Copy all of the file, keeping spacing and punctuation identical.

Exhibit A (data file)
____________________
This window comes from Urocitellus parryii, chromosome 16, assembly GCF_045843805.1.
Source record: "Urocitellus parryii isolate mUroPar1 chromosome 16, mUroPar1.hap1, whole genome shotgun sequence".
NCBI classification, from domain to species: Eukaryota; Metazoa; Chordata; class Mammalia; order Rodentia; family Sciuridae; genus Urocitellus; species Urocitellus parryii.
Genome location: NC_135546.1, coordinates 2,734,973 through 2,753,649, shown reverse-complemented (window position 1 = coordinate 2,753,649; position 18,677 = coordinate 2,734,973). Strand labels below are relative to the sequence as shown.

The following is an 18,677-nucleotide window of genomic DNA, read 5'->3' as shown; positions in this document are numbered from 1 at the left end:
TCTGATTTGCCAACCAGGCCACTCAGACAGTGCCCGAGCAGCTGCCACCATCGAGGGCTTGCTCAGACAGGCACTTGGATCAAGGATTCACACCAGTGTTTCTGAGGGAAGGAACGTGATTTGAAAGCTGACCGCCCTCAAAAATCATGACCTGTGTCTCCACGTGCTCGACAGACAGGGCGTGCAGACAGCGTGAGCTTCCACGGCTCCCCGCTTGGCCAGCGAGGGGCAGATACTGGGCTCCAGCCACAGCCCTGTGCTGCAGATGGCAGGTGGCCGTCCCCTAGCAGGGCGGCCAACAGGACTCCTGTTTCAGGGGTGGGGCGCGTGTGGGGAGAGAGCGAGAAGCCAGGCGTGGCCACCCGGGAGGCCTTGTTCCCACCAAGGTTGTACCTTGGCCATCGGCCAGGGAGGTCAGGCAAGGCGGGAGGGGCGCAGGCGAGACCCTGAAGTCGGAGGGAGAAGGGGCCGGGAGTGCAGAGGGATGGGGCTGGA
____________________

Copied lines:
This window comes from Urocitellus parryii, chromosome 16, assembly GCF_045843805.1.
Source record: "Urocitellus parryii isolate mUroPar1 chromosome 16, mUroPar1.hap1, whole genome shotgun sequence".
NCBI classification, from domain to species: Eukaryota; Metazoa; Chordata; class Mammalia; order Rodentia; family Sciuridae; genus Urocitellus; species Urocitellus parryii.
Genome location: NC_135546.1, coordinates 2,734,973 through 2,753,649, shown reverse-complemented (window position 1 = coordinate 2,753,649; position 18,677 = coordinate 2,734,973). Strand labels below are relative to the sequence as shown.

The following is an 18,677-nucleotide window of genomic DNA, read 5'->3' as shown; positions in this document are numbered from 1 at the left end:
TCTGATTTGCCAACCAGGCCACTCAGACAGTGCCCGAGCAGCTGCCACCATCGAGGGCTTGCTCAGACAGGCACTTGGATCAAGGATTCACACCAGTGTTTCTGAGGGAAGGAACGTGATTTGAAAGCTGACCGCCCTCAAAAATCATGACCTGTGTCTCCACGTGCTCGACAGACAGGGCGTGCAGACAGCGTGAGCTTCCACGGCTCCCCGCTTGGCCAGCGAGGGGCAGATACTGGGCTCCAGCCACAGCCCTGTGCTGCAGATGGCAGGTGGCCGTCCCCTAGCAGGGCGGCCAACAGGACTCCTGTTTCAGGGGTGGGGCGCGTGTGGGGAGAGAGCGAGAAGCCAGGCGTGGCCACCCGGGAGGCCTTGTTCCCACCAAGGTTGTACCTTGGCCATCGGCCAGGGAGGTCAGGCAAGGCGGGAGGGGCGCAGGCGAGACCCTGAAGTCGGAGGGAGAAGGGGCCGGGAGTGCAGAGGGATGGGGCTGGA